The Data Workshop1 is a web-based data exploration environment intended to help users understand elementary experiment design (data definition, collection, and organization) and subsequent analysis (data representation and statistical examination).2 Along with entering their own raw data, users can generate data by creating and carrying out surveys in the Data Workshop Survey Room, or by designing Simulations such as coin flips and dice tosses with customizable setups. All generated results can then be extensively analyzed in the Data Workshop Workbench. Both raw data and results can then be shared with other Workshop users.

We have chosen to highlight experiment design separately from analysis to focus on a growing trend where students are given data sets collected by others and then spend their time learning how to find statistics to describe features such as central tendency or spread and make graphs. The trend is to some extent understandable for both practical and professional reasons.

Practically, entering data into software and checking that it is entered properly is time-consuming and class time is in short supply especially if learning about data analysis is integrated into the school curriculum as in recent NSF-funded curriculum projects such as UCSMP (2015) and IMP (2012) or mandated in recent standards such as CCSSM (2015). So having prepackaged data sets allows class time to be spent on learning the skills needed to find statistics and make graphs or other displays rather than entering data into software packages. Our concern is that, at least for beginning students, skipping the step of defining variables and how they are to be measured or classified leaves them unprepared to creatively use data in new situations in their futures.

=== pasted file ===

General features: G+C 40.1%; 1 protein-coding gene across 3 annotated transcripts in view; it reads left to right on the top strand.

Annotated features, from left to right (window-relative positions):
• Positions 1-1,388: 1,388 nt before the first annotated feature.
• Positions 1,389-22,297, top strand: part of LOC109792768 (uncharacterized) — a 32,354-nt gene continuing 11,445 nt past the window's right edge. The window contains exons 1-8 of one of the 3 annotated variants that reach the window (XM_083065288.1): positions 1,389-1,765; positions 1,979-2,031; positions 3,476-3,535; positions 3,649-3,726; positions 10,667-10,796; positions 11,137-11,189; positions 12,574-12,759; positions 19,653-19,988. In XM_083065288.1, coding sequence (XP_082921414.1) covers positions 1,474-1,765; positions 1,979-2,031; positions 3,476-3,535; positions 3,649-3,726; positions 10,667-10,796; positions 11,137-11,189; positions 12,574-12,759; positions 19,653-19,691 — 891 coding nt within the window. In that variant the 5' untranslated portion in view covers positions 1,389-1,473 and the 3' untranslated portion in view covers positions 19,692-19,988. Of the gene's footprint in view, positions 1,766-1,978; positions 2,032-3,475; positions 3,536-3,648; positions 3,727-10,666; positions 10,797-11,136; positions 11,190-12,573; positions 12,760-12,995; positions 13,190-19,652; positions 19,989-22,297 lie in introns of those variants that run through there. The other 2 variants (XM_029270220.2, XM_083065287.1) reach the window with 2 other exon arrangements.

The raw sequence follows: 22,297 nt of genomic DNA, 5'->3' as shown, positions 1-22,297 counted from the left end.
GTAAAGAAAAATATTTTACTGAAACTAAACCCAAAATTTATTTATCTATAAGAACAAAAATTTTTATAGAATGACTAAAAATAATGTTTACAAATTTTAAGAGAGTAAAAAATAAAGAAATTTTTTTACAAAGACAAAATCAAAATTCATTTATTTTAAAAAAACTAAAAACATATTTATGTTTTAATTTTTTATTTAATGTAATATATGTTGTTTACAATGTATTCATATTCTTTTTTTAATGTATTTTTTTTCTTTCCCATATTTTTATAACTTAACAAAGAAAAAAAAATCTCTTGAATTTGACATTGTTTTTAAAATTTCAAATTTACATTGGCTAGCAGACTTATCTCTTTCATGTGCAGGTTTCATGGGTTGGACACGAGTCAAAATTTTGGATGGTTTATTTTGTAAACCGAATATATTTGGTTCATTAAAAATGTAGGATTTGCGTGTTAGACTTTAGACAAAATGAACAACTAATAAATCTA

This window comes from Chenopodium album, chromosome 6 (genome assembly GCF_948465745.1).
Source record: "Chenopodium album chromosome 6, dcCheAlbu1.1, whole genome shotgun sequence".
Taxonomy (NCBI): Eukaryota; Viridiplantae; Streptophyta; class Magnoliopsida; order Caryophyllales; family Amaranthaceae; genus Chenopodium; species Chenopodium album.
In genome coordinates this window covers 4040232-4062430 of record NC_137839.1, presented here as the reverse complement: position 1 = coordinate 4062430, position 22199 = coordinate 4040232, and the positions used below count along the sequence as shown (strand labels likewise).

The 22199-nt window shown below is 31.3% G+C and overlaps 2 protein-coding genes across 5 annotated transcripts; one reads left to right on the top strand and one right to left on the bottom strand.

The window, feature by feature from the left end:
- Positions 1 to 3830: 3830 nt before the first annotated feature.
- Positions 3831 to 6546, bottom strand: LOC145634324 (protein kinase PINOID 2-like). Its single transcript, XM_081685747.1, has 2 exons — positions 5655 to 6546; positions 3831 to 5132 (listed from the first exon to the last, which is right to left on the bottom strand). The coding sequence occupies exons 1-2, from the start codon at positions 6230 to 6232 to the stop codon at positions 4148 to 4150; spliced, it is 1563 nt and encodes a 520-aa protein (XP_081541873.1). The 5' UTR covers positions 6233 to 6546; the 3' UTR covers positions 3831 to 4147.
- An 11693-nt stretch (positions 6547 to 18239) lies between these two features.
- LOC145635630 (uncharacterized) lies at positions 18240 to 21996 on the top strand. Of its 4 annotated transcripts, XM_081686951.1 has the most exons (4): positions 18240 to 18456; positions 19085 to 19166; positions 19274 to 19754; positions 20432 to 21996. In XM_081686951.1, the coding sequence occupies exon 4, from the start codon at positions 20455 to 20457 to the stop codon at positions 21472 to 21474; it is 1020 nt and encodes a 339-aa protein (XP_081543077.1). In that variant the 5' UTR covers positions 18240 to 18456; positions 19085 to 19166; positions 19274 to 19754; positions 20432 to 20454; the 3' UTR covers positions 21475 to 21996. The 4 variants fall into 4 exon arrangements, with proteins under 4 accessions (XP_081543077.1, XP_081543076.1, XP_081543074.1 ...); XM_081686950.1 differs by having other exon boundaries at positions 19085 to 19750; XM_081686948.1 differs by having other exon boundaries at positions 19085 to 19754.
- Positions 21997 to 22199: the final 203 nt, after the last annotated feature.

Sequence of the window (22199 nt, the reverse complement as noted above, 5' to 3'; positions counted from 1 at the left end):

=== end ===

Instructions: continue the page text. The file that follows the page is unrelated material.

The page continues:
Professionally, it can be argued that many expert statisticians do not spend time collecting their own data but analyzing someone else's. Yet part of that expert analysis is necessarily spent understanding the variables and measures in a data set and determining if they are appropriate, accurate, valid, and reliable. Having beginning students focus on these defining attributes of data is essential to their understandings of conclusions based on analyzing data whether it's their own or from other sources. This type of understanding is essential to future data analysis needs, in school or out.

Experiment design

Data is entered into most elementary data analysis software via a spreadsheet, modified spreadsheet or simple list (see Data Desk [2015], Fathom [2015], Tinkerplots [2015], TI [2015]). This has the advantage of allowing a user to easily type a value in a cell, but the variable type is not indicated. Therefore, numbers may then be interpreted as exact or rounded to an arbitrary decimal place and all non-numeric values, including categorical data, are simply strings of characters. As a result, finding errors is left almost entirely to the user and errors that are overlooked are treated as actual data. For example, typing in "blue", "red", "blu", "rd" is interpreted in analysis or graphs as a category variable with 4 values.

A more problematic result of freehand entry into table cells is that the precision of measurements is lost. As with calculators, typical data analysis applications accept any number as exact and display some default precision—for example, entering 2.2 might be displayed as 2.2000000. Although using the default (or full floating-point) precision may be fine for calculations, the displayed value is incorrect to the extent that it implies the measurement is much more accurate than it is.